According to a Reader Hot Type piece in 1984, Ebert and Daily News reporter John McHugh "built a cult around O'Rourke's by getting reporters they brought in to promise not to write about it." Jay Kovar says, "They wrote about us, but they never identified us by name. They had a pact. They'd just say a near north side bar or something. They wouldn't mention O'Rourke's."
Plenty of other writers did. Esquire called O'Rourke's one of the hundred best bars in America. It was mentioned in the New Republic. Even United Airlines' magazine got into the act: "O'Rourke's is known for brawls, aging journalists, and darts--in that order."
But many of those aging journalists not only stopped brawling--they also stopped drinking. McHugh and Ebert no longer showed up. In 1985 Kovar told Chicago magazine, "Journalists today are more into jogging than drinking."
By that time actors had started to pick up the slack on both sides of the bar. There were plenty of other drinkers too. Cops and lawyers, schoolteachers and advertising people, judges and construction workers. "The plumbers and ironworkers were fun," Kovar says. "We used to get some of the high-steel guys, Eddie Boyle and that crowd. They hung out at the Saddle Club, but they came here too. They were dangerous, but they were fun."
"I like knowing O'Rourke's is still there," Doris Oxford says from her home in Saint Augustine, Florida. "It's kind of a tie to Chicago. We always stop in when we get to town. But, you know, it's not our place anymore. I look at things and I say, 'Oh, I remember doing that. I remember getting that.' But it's just things. It's not the same. Nothing's the same. I mean, it's been a long time.
"I like looking back, but I don't really miss being in the business. It's too tough. It was so crazy."
The Oxfords started out in the 1950s with a beatnik coffeehouse, the Oxford House, on North Avenue. Later they added liquor and changed the name to Oxford's Dram Shop Coffee House. After the Dram Shop closed, they went to Australia for two years. They returned to Chicago in 1964 and opened O'Rourke's.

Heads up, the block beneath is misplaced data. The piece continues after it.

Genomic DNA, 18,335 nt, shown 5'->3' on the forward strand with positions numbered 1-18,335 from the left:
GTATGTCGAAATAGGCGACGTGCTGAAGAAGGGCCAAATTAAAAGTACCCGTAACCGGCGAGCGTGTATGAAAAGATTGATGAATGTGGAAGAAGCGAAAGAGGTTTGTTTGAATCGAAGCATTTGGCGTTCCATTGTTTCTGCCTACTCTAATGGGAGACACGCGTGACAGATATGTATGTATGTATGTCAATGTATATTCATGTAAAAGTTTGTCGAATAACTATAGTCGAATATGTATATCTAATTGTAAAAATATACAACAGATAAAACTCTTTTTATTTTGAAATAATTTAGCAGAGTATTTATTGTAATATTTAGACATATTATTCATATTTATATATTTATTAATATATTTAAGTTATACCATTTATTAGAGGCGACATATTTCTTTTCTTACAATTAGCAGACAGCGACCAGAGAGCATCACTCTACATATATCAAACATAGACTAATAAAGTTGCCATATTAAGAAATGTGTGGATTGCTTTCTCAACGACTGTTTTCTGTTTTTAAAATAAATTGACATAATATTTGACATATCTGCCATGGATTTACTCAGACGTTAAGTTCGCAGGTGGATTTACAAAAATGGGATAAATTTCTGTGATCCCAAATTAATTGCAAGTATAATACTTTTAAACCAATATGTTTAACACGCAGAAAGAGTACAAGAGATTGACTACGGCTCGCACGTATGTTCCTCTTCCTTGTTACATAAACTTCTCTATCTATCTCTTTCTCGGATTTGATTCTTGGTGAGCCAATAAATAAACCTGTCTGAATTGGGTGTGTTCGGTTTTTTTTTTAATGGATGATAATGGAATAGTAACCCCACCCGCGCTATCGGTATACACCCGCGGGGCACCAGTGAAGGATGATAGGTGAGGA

After walking away from Wells in '66, they bought a place at Clark and Wisconsin that they renamed the Oxford Pub. In the days leading up to the 1968 Democratic convention, antiwar protesters from all over the country attempted to camp overnight in Lincoln Park, just across from the bar. Every night the police would go into the park with tear gas and billy clubs and try to clear them out, enforcing the park's 11 PM closing time.
"We were the only place open," Doris Oxford says, "and people were running in, and then we'd have the police running in after them, storming the joint."
O'Rourke's, over on North Avenue, was blocks from the park, though it saw its share of the action. "We got some wounded," Jay Kovar remembers. "Some reporters and photojournalists and kids running in with blood on 'em. We'd put some ice on their head and hide them in the basement for a few minutes. During the Days of Rage that happened too. We got wounded kids. They were too young to drink, so we had to stick 'em in the basement for a few minutes, let their heads clear, and then send them on their way."
Doris Oxford describes her last visit to O'Rourke's. "We walked in. The place was packed, but we didn't know anybody but Jay. He was behind the bar. And there was a writer in there that we knew. Well, he knew us. I couldn't remember him real well, but he remembered us. My daughter and her friends came too, and we were sitting way in the back, and suddenly the front door opens and a voice booms, 'Jesus Christ, if it isn't the fucking Oxfords.' Broke the whole room up. It was Michaela, of course."
Michaela Tuohy, better known as Mike, was one of the last of the Wells Street customers still frequenting O'Rourke's. Once you met her, you weren't likely to forget her. She was big and loud and sharp, crude, irreverent, hilarious, and often very drunk. In other words, she was lovely, a true original. Until recently a large photograph, taken by Jack Lane, hung high above the jukebox. Michaela was suspended in midair with an angelic smile on her face. She was dressed in a fairy costume. In one hand she held a wand. With the other she was giving the world the finger. She died in December 1997, and the city hasn't been the same without her. She wrote for this paper occasionally, as does her husband, Jim, who still stops into O'Rourke's now and then.